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ERIC Number: ED438750
Record Type: RIE
Publication Date: 1999-Nov
Pages: 27
Abstractor: N/A
Reference Count: N/A
ISBN: N/A
ISSN: N/A
Institutional Retention Strategies at Historically Black Colleges and Universities and Their Effects on Cohort Default Rates: 1987-1995. Monograph Series.
Galloway, Fred J.; Swail, Watson Scott
This study analyzed institutional factors that significantly affect cohort default rates at historically black colleges and universities (HBCUs) and assessed the potential for reducing these rates. It has been hypothesized that the HBCUs most successful in lowering student cohort default rates are those that have also succeeded in increasing student retention rates. Swail's (1995) conceptual framework for student retention, which focuses on barriers and issues facing minority students, was used to identify and assess factors that might contribute to reducing cohort default rates. A mixed time-series/cross-sectional model examined the effectiveness of institutional strategies designed to reduce cohort default rates; data was analyzed for financial aid, recruitment and admissions, curriculum and instruction, academic services, and student services at 80 HBCUs for the period 1987-95. Analysis revealed that increases in some non-academic components (grants and student services) of an institution's budget are statistically associated with increases in cohort default rates. However, increases in instructional services are associated with lower cohort default rates, with such increases having their biggest effect at relatively low levels of spending. The study concludes that, although the data explain about 40 percent of the variation in cohort default rates, student-based characteristics and other factors account for the majority of the variation. (Contains 12 references.) (CH)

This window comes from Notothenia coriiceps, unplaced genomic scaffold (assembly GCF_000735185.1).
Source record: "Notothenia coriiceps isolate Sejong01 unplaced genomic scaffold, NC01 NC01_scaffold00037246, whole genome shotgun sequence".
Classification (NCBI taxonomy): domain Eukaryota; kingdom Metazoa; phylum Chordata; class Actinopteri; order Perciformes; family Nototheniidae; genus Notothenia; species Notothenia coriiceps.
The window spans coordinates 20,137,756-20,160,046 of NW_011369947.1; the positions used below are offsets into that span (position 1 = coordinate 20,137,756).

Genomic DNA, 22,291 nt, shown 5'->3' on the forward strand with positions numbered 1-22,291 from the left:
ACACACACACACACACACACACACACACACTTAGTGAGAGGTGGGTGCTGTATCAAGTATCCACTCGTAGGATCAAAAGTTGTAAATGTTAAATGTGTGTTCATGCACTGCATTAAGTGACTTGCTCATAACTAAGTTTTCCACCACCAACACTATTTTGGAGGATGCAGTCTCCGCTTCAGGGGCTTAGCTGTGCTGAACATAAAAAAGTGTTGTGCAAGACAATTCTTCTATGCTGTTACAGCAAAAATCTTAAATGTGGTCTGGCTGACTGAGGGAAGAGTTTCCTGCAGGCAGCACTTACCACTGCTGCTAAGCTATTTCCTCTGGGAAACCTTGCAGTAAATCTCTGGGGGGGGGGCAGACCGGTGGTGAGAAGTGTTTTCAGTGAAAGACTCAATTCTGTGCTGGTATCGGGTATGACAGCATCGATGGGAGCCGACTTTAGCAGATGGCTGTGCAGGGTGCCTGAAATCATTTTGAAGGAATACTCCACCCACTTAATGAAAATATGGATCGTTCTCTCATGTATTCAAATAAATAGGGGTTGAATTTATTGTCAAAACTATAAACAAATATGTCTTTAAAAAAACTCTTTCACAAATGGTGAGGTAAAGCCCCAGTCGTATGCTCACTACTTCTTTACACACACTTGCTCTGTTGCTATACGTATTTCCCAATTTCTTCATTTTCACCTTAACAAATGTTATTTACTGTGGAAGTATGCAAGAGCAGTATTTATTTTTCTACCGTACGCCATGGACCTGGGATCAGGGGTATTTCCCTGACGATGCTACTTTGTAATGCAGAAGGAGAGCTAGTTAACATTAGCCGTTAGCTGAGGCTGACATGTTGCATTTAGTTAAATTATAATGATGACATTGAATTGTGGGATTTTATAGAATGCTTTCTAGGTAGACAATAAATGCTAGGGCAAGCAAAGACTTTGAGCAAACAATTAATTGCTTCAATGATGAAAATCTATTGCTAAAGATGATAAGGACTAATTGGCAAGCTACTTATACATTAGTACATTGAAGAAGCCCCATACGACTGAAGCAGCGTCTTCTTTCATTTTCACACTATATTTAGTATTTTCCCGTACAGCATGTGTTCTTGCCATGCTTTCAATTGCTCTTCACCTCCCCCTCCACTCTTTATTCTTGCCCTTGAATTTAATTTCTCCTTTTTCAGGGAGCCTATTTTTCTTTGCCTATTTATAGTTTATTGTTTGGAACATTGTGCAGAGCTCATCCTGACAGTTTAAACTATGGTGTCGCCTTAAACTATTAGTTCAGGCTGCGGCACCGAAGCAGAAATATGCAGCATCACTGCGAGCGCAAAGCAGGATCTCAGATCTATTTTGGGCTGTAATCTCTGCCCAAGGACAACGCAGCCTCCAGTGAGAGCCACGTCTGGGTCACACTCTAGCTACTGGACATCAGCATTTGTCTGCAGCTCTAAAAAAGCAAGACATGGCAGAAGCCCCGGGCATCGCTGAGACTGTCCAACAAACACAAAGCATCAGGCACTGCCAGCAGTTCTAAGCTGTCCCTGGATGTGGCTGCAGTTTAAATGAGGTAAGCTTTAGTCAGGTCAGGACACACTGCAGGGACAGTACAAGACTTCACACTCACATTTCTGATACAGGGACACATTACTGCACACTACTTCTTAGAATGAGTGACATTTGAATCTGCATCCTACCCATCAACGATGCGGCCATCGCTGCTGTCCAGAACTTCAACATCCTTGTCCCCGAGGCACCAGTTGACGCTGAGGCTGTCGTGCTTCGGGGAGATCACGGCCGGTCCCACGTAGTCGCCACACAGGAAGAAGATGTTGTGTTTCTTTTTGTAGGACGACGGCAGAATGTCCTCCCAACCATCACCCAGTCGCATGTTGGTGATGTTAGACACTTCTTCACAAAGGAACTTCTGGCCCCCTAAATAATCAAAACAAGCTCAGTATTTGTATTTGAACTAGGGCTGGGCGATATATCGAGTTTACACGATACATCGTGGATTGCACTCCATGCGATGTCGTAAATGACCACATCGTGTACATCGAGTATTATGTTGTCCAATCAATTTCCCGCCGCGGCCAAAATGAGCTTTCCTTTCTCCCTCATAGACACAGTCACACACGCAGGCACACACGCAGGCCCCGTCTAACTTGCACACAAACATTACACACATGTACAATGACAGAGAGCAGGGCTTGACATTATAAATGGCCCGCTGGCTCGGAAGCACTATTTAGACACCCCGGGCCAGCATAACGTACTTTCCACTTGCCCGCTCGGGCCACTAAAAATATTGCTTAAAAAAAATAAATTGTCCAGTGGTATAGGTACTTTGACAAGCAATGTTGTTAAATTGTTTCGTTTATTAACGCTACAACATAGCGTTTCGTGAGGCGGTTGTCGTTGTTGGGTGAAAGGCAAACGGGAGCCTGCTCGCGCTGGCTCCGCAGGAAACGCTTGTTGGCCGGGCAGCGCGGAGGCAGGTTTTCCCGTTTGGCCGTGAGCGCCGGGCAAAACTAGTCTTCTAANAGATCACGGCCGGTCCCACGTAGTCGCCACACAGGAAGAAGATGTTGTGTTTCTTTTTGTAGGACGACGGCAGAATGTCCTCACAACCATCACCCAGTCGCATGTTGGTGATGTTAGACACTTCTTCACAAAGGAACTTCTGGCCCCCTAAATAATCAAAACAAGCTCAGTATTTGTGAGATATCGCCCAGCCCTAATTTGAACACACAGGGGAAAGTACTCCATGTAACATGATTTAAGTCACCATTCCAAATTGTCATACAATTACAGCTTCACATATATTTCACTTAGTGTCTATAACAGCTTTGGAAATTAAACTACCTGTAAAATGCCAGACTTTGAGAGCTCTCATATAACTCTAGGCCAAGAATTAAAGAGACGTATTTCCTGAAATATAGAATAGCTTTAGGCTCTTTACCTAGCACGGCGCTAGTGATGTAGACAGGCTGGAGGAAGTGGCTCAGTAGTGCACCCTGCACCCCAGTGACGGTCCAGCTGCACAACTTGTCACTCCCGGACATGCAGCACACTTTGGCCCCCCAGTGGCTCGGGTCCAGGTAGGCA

Sallie Mae Education Institute, 901 E Street, N.W., Washington DC 20004.
Publication Type: Reports - Research
Education Level: N/A
Audience: Administrators; Policymakers; Practitioners
Language: English
Sponsor: N/A
Authoring Institution: Sallie Mae Education Inst., Washington, DC.